Editor’s note: Wellness Word is an informational column which is not meant to replace a health care professional’s diagnosis, treatment or medication.
Last month, we looked at the relationship between carbohydrates and glucose. In this article, I will further define sugar, discuss how it came to permeate American culture, and make the case for changing the way we look at food.
Do you experience afternoon crashes or interrupted sleep? Feel dizzy when you stand up quickly? Do your eyes have trouble adjusting to light and dark? Do you have cravings for sweets daily? These are signs for caution.
Sugar is everywhere and most of us don’t know where to look for it. Most of the time, what we call “sugar” is some man-made concoction. Simple sugars like dextrose, fructose, and glucose are the ones to watch out for. Most processed, baked goods in the United States contain far too much simple sugar. Read labels and keep these sugars to a minimum.
Simple sugar raises glucose, causes abnormal insulin surges, makes us hungry and fat, removes vitamins and minerals from the body, and contributes to inflammation. How did we come to eat so much of it?
90,000-12,000 years ago: The earliest humans ate whatever they could find. Their primary diet consisted of mostly proteins and saturated fats. We evolved to be fat burners, meaning eating and storing fats for our energy source, not sugar. Natural sugar from seeds, fruits, and vegetables were consumed in small amounts.
Pre agriculture 9,000 BC-1600 AD: Around 10,000 years ago things began to change in the world of nutrition. Humans formed communities and began harvesting seeds and grains. In the early times, there were important preparation practices done to insure full assimilation and nutrient value from these. Soaking and sprouting was common. These ancient practices removed acids from the seeds and added nutrient value, even before people knew what nutrients were.
1400-1890: As the years continued, humans found ways to modify grains. When wheat, barley, and millet could be ground and mixed with water and yeasts, bread came to be. As this continued, humans moved away from hunting and almost entirely on creating large areas of agriculture. Communities grew larger and more people needed to be fed. Ancient grain preparations went out the window and heavy carbohydrates and sugars replaced fat and protein.
Industrial revolution, 1890-1940: Before refrigerators, food needed to be preserved. Refined and processed sugars and grain did that.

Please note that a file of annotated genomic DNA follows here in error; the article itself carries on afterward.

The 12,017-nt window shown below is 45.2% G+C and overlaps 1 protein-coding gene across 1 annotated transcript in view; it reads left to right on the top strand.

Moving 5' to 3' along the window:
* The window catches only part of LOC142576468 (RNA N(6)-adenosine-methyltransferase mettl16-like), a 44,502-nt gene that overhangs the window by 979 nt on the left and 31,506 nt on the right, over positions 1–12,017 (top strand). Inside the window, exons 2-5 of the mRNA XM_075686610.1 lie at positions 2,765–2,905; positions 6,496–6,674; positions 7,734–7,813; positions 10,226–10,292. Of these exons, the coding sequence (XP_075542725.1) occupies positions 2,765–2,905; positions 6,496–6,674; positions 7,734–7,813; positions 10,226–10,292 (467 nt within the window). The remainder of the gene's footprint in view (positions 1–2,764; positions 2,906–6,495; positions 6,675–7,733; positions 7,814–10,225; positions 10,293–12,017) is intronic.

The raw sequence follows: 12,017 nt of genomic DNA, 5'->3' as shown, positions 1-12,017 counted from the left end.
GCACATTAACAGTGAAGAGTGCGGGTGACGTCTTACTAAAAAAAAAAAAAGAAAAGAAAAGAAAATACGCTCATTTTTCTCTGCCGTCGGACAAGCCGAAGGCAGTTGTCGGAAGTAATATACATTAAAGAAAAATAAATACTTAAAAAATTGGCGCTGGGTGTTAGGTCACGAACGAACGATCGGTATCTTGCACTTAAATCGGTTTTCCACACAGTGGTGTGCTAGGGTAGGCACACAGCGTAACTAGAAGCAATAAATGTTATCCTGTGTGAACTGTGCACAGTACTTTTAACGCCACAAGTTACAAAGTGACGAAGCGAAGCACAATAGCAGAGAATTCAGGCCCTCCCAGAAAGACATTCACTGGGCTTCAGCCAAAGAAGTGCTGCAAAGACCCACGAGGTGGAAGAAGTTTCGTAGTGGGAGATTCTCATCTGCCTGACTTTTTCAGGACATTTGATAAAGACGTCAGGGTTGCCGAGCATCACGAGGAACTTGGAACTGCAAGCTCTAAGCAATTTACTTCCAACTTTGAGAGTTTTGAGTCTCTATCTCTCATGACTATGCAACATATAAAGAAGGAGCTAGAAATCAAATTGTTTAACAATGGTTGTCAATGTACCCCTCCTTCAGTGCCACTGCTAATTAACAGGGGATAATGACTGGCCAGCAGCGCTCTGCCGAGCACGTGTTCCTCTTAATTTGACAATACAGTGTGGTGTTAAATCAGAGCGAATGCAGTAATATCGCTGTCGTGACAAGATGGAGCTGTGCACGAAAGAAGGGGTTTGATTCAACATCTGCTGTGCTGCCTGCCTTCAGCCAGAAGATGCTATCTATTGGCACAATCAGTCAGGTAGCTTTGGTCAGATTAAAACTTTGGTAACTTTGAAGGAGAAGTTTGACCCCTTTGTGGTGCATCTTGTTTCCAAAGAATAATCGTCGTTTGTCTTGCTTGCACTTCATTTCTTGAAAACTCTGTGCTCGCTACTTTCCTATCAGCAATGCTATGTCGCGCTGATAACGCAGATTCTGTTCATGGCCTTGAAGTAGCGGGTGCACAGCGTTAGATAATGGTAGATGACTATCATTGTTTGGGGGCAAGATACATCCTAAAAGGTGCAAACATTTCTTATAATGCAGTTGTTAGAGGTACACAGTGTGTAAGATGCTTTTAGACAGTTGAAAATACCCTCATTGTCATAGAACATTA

WW2: Now shelf stable, modified and processed foods were everywhere and the U.S. government jumped on board with deregulation. Chemicals used to make war explosives were sprayed on crops to keep bugs away.
1950-1980: “Sugar giant” companies head to court to make the case that fats are the cause of health problems, and sugar is not so bad. They won, but not without huge repercussions. Dental cavities are found in 92% of adults. Half the U.S. population will be obese by 2030. Heart disease has made a 22% rise since 1990.
In short, we did not evolve to eat granulated, refined, concentrated sugars and artificial sweeteners. When we do eat them, we get sicker. Period.
Sugar is highly addictive despite the arguments paid for by big sugar companies. Dr. Robert Lustig, professor of pediatrics at the University of California, San Francisco, wrote:
“The brain’s pleasure center, called the nucleus accumbens, is essential for our survival. When you consume any substance of abuse, including sugar, the nucleus accumbens receives a dopamine signal from which you experience pleasure. And so you consume more. The problem is that with prolonged exposure, the signal attenuates, gets weaker. So you have to consume more to get the same effect.”
You may have heard of the famous lab rat experiments in which 94% of rats tested preferred sugar to cocaine. Sugar may be addictive but the good news is, you can break the addiction.
Avoid high fructose corn syrup and use only Stevia and raw honey for sweeteners. Feed the cells by eating more healthy fats such as coconut, avocado, and fish oil. Balance and maintain healthy stress. Finally, find a way to curb the emotions that usually trigger sugar eating by meditating, exercising or attending social gatherings.
Remember, whatever nutritional lifestyle you choose to adopt, sugar can sneak its way into your life when you least expect it. Think, nutrient dense, whole foods found in nature, and start loving healthy fats. Your body and brain will thank you.
Benjamin Pitts, NTP
Certified Nutritional Therapy Practitioner